30 June 2014 – Click HERE for all posts pertaining to downshifting!
I recently returned from a long trip to the states, where the main purpose of the visit was the wedding of very good friend from college. Taking root in rock climbing trips and then evolving into other travels, a group of 5 of us calling ourselves the ‘bobos’ all left college in varied directions. Despite the diaspora, we stay connected and make it a point to get the group together as often as our schedules will allow. Weddings have been the most obvious of occasions – planned far in advance and substantial: it’s hard to say ‘can’t make it’ to a good friend on the most important day in his life.
The difficult phone call came just two weeks before the wedding, making the supposed reunion more like a meeting with four friends and yet five chairs – some one was clearly missing and the dynamic wasn’t the same. Disappointment and emotions aside, the reason for the absence was disturbing. The friend had recently graduated from his masters program and had successfully interviewed for a job which was to begin in August – a full 3 months in the future and more crucially, 3 months from the beginning of salary and benefits.
In the meantime, there were projects to be worked on, phone calls to be made and extensive planning to be undertaken. For now I’ll disregard the very real possibility of an accident – who would be held responsible and liable? The point of course, and you may have already guessed it, is that the friend was prevented from attending the wedding because the employer sprung a last minute training trip which was to occur on the same weekend.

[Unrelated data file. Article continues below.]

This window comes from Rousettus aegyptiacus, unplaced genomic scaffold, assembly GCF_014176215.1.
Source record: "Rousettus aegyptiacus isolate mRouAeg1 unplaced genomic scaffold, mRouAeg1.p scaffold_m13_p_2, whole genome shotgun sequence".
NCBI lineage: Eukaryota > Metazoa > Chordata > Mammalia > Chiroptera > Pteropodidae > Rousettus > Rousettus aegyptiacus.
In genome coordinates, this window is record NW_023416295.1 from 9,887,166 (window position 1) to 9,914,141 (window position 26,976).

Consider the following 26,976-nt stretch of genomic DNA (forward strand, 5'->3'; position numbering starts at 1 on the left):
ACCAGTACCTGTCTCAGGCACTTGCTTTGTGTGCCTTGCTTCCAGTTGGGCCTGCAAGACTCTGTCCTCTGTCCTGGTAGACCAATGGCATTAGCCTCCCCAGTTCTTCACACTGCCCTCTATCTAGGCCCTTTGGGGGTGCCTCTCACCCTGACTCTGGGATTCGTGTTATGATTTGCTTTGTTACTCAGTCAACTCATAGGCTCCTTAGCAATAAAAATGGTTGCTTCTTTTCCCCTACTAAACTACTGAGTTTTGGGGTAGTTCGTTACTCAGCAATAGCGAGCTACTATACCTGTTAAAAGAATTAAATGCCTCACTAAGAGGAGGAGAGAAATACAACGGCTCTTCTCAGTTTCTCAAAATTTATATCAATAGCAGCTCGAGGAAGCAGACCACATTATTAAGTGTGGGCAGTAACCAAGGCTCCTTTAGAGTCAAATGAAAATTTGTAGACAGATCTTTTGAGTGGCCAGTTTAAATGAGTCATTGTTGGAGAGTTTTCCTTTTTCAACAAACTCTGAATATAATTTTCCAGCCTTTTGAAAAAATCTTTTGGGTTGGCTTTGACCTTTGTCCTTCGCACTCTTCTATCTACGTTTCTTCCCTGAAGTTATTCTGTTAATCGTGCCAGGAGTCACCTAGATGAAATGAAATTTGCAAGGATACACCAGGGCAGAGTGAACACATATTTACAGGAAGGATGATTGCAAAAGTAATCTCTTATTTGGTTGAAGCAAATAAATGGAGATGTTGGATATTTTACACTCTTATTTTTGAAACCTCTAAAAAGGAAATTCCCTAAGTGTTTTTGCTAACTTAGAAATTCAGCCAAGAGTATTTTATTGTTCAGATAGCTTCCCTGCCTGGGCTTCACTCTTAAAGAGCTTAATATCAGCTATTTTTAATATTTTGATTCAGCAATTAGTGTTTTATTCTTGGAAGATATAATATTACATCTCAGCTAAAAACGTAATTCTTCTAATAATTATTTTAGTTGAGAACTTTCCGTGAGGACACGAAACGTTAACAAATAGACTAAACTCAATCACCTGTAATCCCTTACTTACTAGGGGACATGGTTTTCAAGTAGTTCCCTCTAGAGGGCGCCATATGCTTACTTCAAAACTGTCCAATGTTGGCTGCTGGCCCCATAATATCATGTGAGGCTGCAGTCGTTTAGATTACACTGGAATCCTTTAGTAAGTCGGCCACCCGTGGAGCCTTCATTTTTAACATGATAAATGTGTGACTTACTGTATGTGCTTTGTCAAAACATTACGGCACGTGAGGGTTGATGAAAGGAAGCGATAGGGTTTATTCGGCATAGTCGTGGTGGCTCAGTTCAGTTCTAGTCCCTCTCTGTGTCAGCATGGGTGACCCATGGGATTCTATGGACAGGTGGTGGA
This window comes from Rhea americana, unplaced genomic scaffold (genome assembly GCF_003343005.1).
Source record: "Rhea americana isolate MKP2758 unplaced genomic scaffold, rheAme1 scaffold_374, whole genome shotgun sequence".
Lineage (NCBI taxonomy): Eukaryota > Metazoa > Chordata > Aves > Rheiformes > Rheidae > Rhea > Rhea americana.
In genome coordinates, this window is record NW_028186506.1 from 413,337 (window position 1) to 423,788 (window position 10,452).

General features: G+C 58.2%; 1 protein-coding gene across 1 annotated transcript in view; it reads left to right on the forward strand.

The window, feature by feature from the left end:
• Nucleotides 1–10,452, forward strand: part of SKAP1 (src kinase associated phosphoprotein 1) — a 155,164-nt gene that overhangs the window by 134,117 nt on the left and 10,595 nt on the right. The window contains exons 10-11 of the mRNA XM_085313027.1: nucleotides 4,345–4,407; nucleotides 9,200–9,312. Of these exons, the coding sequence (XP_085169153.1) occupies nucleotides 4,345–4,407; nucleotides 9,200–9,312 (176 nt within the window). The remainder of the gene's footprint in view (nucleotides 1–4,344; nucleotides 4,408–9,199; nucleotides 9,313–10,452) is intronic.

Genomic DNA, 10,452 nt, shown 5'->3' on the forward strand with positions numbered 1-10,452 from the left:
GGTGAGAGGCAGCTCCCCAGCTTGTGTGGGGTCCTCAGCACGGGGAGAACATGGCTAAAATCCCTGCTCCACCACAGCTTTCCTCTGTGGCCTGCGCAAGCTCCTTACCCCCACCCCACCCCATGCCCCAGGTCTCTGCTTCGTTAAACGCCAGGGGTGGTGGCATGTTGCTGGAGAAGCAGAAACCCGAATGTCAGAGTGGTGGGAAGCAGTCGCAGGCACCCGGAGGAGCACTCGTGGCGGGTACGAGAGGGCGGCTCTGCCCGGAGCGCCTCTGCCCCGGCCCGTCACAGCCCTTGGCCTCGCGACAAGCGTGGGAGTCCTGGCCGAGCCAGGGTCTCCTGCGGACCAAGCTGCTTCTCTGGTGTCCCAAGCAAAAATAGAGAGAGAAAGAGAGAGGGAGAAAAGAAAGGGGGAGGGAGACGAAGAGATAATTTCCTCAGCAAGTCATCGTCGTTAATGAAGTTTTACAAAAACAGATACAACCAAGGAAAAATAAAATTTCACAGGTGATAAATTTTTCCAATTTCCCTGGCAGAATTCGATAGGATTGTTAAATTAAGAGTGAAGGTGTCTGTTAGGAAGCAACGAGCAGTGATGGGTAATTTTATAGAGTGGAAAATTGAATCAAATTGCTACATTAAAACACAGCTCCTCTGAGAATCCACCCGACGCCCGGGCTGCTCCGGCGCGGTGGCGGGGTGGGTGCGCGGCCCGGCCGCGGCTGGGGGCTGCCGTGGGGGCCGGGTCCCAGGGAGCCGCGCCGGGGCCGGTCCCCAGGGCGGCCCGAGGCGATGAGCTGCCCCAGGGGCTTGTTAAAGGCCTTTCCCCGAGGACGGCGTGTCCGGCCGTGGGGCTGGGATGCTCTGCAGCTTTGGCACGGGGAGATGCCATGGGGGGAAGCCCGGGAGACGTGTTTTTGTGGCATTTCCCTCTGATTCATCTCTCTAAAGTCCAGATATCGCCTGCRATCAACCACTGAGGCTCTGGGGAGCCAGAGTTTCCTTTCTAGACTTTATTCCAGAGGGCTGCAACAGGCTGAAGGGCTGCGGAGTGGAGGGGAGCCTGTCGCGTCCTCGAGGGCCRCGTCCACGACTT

Which brings us to the decision node: attend the wedding and reunite with friends, or placate the future boss by attending an unpaid training weekend.
2014’s labour market is an interesting one, wherein market power seems like a precarious football game of fumbles, momentum and defensive punts. The personal example of my friend isn’t unique and certainly representative of many industries and companies. It’s the same one where the boss drops 2 days worth of work on Friday at 2 PM and requests submission on Monday. It’s the same one where a full time salaried worker puts in an ‘on paper 40 hours,’ but in reality works upwards of 60 or 70 in the name of ‘getting the job done.’ Getting ahead is paramount and sacrifices will be made – family, friends, sleep, health, whatever – along the way.
I’m not sure where or when we will hit rock bottom, but too much of our western culture has perpetuated the work > consume > work > consume cycle. On this page you’ll find original posts and websites I come across with resources which raise the questions employees are seldom daring to ask for fear of losing all for which they have hitherto worked. Some researchers call it living simply, others downshifting. Whichever the term, the point is clear. The paradigm of wasteful consumerism is ripe for meaningful discussion on a large scale. Let’s start the conversation!